In addition to developing youth ambassadors, Health Confianza created community health clubs based on a peer-to-peer model of participatory education in which groups of people are brought together for learning over a period of months and sometimes years.14 The core component of the community health club model, Rosenfeld said, is creating a social identity. For example, one club trains young women to become community
health workers, while a club of youth ambassadors has been focusing on COVID-19 health literacy. In addition to forming these clubs, Health Confianza created a 10-session community health club curriculum focused on COVID-19, core health literacy principles, an introduction to the scientific process, and how to identify scientifically accurate information online. This curriculum, which Rosenfeld said is available for anyone to use, includes participatory games, songs, and other fun activities.
Rosenfeld said that one lesson learned from the Health Confianza project was the need to listen to young people to understand what they and their peers find important. Another lesson was the need to spend more time building skills, particularly related to effective communication and generating culturally and linguistically appropriate messages. The project also helped identify the best methods and messages for reaching youth in San Antonio. Going forward, Rosenfeld said he and his colleagues want to establish a mechanism for following the youth ambassadors over time to see how effective the training is and how the youth ambassadors use that training after they leave the program. They also want to enhance the youth ambassador training by forming longer-term community health clubs on campus. Perhaps the most important lesson, he added, was the importance of making these learning activities fun. “If we’re not having fun while we’re doing public health,” he said, “then nobody wants to talk about public health.”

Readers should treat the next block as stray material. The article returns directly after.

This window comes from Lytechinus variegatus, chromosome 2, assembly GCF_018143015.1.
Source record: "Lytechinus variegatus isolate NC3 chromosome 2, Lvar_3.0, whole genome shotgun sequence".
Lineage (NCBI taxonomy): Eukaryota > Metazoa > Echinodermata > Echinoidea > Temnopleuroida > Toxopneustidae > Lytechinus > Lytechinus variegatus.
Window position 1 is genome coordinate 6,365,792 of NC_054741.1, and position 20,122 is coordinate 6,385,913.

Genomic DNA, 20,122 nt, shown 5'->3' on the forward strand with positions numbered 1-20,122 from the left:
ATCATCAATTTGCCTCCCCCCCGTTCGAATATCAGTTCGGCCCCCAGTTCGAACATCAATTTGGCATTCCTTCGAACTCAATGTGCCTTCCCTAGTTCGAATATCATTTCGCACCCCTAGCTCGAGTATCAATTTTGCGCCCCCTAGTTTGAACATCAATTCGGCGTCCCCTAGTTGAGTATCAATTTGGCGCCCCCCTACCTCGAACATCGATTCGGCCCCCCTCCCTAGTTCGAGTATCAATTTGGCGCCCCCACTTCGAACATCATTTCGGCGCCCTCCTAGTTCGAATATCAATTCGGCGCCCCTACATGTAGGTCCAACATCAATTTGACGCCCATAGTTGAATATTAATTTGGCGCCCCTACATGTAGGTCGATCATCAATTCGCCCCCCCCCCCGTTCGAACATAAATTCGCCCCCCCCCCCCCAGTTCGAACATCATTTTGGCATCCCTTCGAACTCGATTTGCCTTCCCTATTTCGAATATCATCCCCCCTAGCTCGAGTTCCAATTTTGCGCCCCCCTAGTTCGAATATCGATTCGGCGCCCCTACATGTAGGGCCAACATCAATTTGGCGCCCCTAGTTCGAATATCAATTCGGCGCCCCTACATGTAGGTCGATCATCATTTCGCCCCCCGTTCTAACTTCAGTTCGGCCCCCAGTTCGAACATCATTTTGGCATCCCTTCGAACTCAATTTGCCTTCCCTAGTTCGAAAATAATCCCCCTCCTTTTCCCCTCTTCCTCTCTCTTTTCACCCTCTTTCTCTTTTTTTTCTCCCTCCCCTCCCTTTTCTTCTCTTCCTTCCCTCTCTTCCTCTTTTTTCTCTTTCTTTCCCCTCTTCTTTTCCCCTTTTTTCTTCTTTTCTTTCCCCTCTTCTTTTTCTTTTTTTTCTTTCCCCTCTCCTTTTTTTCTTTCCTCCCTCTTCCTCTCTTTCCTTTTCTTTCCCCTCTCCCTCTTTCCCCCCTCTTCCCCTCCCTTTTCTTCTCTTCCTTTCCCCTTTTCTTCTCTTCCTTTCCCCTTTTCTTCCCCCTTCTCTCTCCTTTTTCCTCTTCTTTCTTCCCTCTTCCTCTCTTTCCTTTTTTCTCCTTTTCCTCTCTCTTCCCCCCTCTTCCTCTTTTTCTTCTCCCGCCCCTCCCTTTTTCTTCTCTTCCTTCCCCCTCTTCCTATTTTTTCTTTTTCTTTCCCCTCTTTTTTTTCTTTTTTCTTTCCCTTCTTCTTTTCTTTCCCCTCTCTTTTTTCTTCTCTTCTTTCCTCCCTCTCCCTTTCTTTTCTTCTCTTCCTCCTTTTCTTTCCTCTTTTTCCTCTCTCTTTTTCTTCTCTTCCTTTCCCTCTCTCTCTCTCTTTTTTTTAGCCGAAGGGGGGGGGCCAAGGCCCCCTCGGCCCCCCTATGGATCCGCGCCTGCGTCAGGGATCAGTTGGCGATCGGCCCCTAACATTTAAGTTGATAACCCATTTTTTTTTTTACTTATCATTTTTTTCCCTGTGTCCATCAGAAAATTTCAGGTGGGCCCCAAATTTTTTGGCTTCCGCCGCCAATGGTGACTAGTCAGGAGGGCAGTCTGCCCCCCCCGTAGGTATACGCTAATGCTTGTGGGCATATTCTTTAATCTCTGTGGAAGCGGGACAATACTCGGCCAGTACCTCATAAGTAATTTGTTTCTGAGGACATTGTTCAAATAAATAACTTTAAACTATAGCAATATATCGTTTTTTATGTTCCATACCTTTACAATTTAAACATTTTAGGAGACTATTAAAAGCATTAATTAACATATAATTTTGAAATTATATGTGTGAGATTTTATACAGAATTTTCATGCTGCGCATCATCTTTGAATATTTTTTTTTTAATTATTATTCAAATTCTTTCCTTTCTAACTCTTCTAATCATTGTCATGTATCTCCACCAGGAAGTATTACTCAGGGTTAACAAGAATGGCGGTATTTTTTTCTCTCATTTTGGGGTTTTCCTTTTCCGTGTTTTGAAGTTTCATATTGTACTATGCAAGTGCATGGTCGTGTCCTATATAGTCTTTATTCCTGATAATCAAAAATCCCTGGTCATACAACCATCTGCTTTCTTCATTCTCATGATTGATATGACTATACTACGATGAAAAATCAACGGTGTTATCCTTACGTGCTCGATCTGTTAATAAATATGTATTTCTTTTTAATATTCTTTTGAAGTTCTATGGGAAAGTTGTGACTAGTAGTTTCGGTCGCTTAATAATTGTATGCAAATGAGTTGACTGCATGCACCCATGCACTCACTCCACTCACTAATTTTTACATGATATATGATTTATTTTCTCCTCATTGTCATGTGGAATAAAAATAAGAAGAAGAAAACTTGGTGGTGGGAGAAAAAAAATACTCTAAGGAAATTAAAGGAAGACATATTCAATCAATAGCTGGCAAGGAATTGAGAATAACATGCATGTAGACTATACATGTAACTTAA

On a final note, Rosenfeld said that Health Confianza has established a memorandum of understanding with the San Antonio Independent School District which states that the goal in the next couple of years is to reach 45,000 students in the district and their families. This includes providing them with ambassador training and helping form community health clubs for both students and parents. Rosenfeld said he also intends to use a grant for training community health workers to create pathways for high school students who have worked as ambassadors with Health Confianza to receive state certification as community health workers. This is another way to show them that they can serve in ways other than in the clinical field if they wish to do so.
To start the workshop’s closing panel discussion, Jill Abell, executive director of patient, caregiver, and consumer experience at Merck and co-moderator of the discussion session, asked the principal investigators of the case study projects how they plan to sustain their work after their OMH grants expire. Lizana said that her program’s sustainability plan has two components: using funds raised from selling the program’s curriculum and hiring some of the high school students the program trained. Mingo said that the Fairfax County Health Department has now subsumed the program and hired staff to continue the program. “We see this as a long-term process to change trajectories directly in our communities of color in Fairfax County, so we are making investments to do that.” He added that his team is creating pathways and partnerships internal to his organization and that Fairfax Public Health Department’s School Health Division is discussing mentorship opportunities. The program is also looking for new pathways for employment, connecting its students with local employers and helping students connect with the Mason University College of Public Health.
Rosenfeld said that he is always looking for new opportunities to collaborate with different donors and that several donors have expressed interest in supporting the project. In addition to the memorandum of understanding, the program has signed with the San Antonio Independent School District, agreements are pending with other nearby school districts as well. Rosenfeld said that Health Confianza employs a train-the-trainer model, which relies on school nurses, social workers, teachers, and parent liaisons to help the youth ambassadors form the health clubs that will help sustain this effort, with his program then serving as a backup resource and mentor. He also said that from day 1, Health Confianza has worked with community health workers to give them the skills and technical information needed to support the program in dealing with mental health and wellness, chronic illness, and other priority issues of the community.